Ramses and Rebellion: Showdown of False and True Horus
Paper presented at the April 24-26, 1998 ARCE Conference at the University of California at Berkeley and the November 22, 1998 conference of the Society of Biblical Literature
Who was Mehy and what became of him? This somewhat mysterious figure has been a continuous but peripheral presence in Egyptology in the twentieth century. In this paper, I will: first, review the highlights of scholarship about him by James Henry Breasted, in Egyptian love poetry, and by Bill Murnane; second, reconsider the suggestion of John Schmidt about the occurrence of rebellion during the reign of Ramses II; and third conclude with my own understanding based in part of the concept of counter-religion recently expressed by Jan Assmann.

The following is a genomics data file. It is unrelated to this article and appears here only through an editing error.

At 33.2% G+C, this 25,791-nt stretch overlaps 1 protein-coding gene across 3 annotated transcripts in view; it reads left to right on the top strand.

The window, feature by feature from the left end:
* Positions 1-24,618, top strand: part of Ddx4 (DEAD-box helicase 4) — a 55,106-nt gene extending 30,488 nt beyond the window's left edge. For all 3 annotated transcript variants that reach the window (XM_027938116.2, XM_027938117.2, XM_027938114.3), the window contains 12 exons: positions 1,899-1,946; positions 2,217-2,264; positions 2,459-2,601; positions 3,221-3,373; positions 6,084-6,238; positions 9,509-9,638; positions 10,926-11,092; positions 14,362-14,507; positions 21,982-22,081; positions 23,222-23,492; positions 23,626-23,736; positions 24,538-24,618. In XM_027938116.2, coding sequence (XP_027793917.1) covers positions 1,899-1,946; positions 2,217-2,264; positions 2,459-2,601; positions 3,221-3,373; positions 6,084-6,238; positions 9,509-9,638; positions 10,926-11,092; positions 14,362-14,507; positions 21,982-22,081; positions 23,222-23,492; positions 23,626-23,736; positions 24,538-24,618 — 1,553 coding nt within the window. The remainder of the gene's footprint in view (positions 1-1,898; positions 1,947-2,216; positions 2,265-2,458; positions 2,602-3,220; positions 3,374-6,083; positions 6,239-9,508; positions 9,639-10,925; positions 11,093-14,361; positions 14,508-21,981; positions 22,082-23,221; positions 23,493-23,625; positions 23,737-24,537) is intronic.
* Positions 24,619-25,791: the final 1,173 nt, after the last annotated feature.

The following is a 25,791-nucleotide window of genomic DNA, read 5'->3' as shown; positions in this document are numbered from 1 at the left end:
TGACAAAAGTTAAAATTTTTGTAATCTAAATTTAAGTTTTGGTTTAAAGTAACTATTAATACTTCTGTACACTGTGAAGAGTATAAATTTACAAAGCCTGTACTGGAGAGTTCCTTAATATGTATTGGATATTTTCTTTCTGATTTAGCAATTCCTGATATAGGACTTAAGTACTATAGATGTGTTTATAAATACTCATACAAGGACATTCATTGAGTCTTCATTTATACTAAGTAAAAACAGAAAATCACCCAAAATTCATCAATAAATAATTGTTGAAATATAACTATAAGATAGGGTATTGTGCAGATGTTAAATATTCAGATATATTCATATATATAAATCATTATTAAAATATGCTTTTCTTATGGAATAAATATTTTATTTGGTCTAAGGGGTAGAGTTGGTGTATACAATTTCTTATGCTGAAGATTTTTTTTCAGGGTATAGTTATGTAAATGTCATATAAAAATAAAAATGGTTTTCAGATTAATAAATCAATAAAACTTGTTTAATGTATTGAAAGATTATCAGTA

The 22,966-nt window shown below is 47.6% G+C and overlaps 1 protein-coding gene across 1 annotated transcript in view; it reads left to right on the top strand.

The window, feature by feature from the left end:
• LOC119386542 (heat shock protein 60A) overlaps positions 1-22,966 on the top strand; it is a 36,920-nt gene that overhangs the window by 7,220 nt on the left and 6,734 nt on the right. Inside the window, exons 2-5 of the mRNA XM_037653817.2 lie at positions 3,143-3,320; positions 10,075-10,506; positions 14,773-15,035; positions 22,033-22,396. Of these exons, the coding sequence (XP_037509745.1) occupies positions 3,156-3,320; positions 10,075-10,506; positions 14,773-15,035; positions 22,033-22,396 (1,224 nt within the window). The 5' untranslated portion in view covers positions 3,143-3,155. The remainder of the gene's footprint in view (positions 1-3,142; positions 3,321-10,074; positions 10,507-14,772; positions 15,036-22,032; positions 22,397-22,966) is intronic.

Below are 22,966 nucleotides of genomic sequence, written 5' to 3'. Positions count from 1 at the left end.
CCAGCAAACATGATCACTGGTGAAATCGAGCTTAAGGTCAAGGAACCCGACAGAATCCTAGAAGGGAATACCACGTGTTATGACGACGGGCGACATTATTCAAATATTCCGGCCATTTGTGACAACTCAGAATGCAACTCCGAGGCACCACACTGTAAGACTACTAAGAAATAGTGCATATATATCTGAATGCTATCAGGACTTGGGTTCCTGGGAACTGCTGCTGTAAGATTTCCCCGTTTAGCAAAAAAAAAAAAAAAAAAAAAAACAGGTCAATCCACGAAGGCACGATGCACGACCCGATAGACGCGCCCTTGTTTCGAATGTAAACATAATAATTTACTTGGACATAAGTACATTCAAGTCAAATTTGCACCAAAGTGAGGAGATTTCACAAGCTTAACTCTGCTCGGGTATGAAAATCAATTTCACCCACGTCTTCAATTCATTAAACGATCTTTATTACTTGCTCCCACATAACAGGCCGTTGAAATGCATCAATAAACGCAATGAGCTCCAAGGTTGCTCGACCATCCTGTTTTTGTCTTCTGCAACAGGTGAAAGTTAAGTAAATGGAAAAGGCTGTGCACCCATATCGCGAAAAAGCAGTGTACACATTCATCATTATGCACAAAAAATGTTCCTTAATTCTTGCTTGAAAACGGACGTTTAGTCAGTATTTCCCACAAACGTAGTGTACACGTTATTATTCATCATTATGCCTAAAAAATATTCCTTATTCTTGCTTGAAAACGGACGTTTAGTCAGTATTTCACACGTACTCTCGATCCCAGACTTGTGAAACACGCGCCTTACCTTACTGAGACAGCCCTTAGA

Nearly a century ago, in 1899, Breasted identified a figure in the Karnak reliefs as the older brother of Ramses and the first-born son of Seti. This figure appears to have been chiseled out of the Libyan battle scene by Ramses II who then inserted himself into the relief. Breasted designated this nameless older brother of Ramses as “X.” At that time he concluded that the battle relief consisted of 3 layers:
1. the original scene and text with no princes;
2. the insertion by Seti’s oldest son of himself;
3. the erasure of the oldest son by Ramses II and his insertion of his own name.
So it seemed clear to Breasted that Ramses II had engaged in some retrojected legitimation of his position.5 Writing in A History of Egypt in 1905, Breasted elaborated on the events behind this sequence of alterations. He claimed that as the 30th anniversary of Seti’s nomination as crown prince approached, the eldest son, whose name ?still was unknown to Breasted, was appointed heir.